Lancashire County Council to consider budget savings and growth initiatives
Lancashire County Council will consider plans next week to achieved budget savings, and plan for future growth.
A savings plan will be considered by the council’s cabinet on Thursday, November 3, that dramatically reduces the projected budget deficit for the coming years.
In September, the cabinet was told that there was an estimated financial gap of more than £87m for the next financial year, and nearly £160m by 2027. This was because of a range of factors out of the council’s control, including rising inflation and energy costs.
The savings and efficiency proposals being put forward would see this reduce to £20m next year, and £41.4m by 2027, which can be managed through reserves and the identification of further savings or income generation in the coming years.
County Cllr Alan Vincent, who is deputy leader and has cabinet responsibility for finance, said: “We know there are significant pressures on the British economy right now and that has a huge knock-on impact for the council’s budget. It’s our duty to safeguard the vital services we provide to our most vulnerable residents and this plan means we can do this.
“We will have to make difficult decisions, but our good financial stewardship means that we are in a strong position to weather this storm.”
The detailed savings proposals will see funding reductions in some longer-term projects, an acceleration of programmes that will generate savings through doing things better, bringing forward schemes that will generate economic growth, and stronger collaboration between the council and other public sector partners.
The council will also be scrutinising its staffing costs, with an assessment of how many vacancies need to be filled, and how the use of expensive agency costs can be reduced. At this stage the council hopes to avoid redundancies.
Cabinet will also consider an ambitious blueprint outlining how Lancashire will unlock its full economic potential.
Despite current growth conditions, the medium-term projection for the Lancashire economy remains exciting, with the county boasting an established pipeline of major development and infrastructure that has the potential to secure more than £20bn of investment over the next decade.
To support the delivery of economic growth and prosperity – one of four headline priorities for the council – a new three-year strategy has been developed.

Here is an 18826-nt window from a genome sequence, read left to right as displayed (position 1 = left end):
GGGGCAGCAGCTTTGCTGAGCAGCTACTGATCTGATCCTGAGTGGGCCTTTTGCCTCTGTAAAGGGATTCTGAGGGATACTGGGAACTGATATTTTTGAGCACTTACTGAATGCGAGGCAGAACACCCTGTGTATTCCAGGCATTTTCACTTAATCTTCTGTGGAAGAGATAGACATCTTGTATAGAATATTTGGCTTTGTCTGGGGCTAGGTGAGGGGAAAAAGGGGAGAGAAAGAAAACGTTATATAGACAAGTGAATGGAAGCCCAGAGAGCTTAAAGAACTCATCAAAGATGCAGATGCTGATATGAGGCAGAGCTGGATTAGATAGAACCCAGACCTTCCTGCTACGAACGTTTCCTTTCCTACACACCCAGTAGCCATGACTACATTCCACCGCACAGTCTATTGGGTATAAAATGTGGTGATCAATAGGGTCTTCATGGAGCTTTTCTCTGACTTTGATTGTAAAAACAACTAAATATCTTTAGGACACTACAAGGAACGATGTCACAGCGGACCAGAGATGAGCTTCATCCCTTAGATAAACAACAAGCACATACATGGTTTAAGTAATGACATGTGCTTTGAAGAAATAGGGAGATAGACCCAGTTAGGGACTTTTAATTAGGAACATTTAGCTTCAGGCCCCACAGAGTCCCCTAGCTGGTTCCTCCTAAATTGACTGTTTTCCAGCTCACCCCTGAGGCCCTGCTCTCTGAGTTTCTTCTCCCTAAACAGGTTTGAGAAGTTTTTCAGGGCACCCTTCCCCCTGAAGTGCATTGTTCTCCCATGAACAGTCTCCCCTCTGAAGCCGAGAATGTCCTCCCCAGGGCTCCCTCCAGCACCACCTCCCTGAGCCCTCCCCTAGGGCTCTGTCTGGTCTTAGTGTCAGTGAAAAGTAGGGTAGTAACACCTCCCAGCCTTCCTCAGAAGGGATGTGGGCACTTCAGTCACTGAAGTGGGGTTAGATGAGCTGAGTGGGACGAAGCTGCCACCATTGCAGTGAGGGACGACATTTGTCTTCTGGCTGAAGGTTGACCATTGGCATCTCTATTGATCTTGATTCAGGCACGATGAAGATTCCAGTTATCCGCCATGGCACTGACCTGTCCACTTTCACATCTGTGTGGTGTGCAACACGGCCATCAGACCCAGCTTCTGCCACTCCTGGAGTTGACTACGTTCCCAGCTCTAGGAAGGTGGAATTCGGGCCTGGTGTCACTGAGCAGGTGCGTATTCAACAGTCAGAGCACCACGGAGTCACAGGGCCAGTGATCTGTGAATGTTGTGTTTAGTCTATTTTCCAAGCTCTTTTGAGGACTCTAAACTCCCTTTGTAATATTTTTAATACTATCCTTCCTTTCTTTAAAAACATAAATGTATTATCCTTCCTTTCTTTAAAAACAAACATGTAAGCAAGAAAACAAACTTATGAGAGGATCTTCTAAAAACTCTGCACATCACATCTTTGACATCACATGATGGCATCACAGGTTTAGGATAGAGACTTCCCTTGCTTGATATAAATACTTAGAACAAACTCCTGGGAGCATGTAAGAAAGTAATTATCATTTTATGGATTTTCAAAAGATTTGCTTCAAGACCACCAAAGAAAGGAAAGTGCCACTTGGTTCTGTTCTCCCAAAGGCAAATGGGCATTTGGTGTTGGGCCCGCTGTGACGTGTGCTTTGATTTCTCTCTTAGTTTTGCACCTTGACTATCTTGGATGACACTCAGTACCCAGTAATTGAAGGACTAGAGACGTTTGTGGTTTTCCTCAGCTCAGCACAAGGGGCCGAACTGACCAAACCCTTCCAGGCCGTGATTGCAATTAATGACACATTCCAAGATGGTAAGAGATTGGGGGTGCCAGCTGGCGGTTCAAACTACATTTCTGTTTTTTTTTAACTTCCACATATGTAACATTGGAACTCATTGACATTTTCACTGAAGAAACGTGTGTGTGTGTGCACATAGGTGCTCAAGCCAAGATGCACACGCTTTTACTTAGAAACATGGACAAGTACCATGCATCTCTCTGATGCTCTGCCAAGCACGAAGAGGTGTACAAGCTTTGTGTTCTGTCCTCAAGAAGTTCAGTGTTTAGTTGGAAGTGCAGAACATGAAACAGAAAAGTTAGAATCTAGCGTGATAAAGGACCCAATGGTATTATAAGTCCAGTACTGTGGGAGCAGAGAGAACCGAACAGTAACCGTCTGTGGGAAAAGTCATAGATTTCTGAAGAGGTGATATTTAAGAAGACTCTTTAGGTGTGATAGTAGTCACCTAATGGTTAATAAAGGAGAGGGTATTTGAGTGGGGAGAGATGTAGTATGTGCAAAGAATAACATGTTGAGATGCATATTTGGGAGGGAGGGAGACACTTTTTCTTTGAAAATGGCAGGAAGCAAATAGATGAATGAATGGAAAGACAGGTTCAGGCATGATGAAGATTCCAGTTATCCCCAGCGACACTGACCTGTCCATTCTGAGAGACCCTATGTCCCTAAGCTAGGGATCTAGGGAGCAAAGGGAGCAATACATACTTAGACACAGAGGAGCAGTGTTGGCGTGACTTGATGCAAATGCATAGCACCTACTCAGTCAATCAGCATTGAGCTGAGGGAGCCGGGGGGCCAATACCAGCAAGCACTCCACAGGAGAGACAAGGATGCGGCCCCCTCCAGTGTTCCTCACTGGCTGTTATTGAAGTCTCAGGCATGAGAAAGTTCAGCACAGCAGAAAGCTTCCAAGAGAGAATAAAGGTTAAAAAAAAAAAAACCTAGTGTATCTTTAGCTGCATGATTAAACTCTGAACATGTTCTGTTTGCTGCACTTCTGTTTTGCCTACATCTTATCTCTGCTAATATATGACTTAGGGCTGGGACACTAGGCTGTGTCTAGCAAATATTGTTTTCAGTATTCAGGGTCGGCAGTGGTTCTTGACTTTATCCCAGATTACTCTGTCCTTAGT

The strategy, which will run until 2025, sets out how the authority will meet the challenges and maximise opportunities for local economic growth. It presents a simple, high level view of the council’s immediate and medium-term priorities that will support and address activities that add most value in creating the conditions for growth and economic success across the county.
County Cllr Aidy Riggott, cabinet member for economic development and growth, said: “While there will undoubtedly be challenges ahead, the future of Lancashire’s economy looks bright.
“Significant programmes of work that include multibillion-pound developments and infrastructure projects are already in the pipeline, together with a mix of high performing, well established businesses, with long and settled roots in Lancashire.
“We have a unique opportunity over the next three years to capitalise on new industries and new business locations across the county, to secure high value jobs and encourage further investment.”
He added: “The creation of new, quality opportunities will also contribute to our wider ambitions for health, regeneration, making Lancashire somewhere people want to live, work and visit.”
The economic strategy highlights how work will support the local business community by progressing major economic projects and delivery programmes at pace, as well as engaging with businesses to improve the focus and value delivered for Lancashire. Priorities around transport planning, highways and digital infrastructure will also help to achieve these goals.
A skilled talent base will be critical to enabling Lancashire’s economy to flourish, as it will enable business growth and attract inward investment, and County Cllr Jayne Rear, cabinet member for education and skills said: “At the heart of this strategy are the hard working and innovative people of Lancashire.
“We know the importance of education and increased opportunities for adults to reskill and upskill throughout their lives to be able secure good jobs that also meet the needs of our local economy.
“We also need to prepare for our future employment and skills forecasts by increasing demand for higher level skills, with a growing need for digital, tech, cyber and low carbon sectors.”
She added: “By working collaboratively with employers and education and skills providers across Lancashire, we can realise the full potential of Lancashire’s businesses and assets and enable our people to maximise the opportunities on offer in our local labour market.”
Designed to complement work with local government partners and other key stakeholders in the development of the sub-regional strategy ‘Lancashire 2050’, the new economic strategy will be the first of three closely linked strategies to be discussed by cabinet over the coming months. Strategies focusing on how to deliver environmental and transport priorities will follow.
This economic strategy also works alongside the Lancashire Skills and Employment Strategic Framework, which was refreshed in 2021.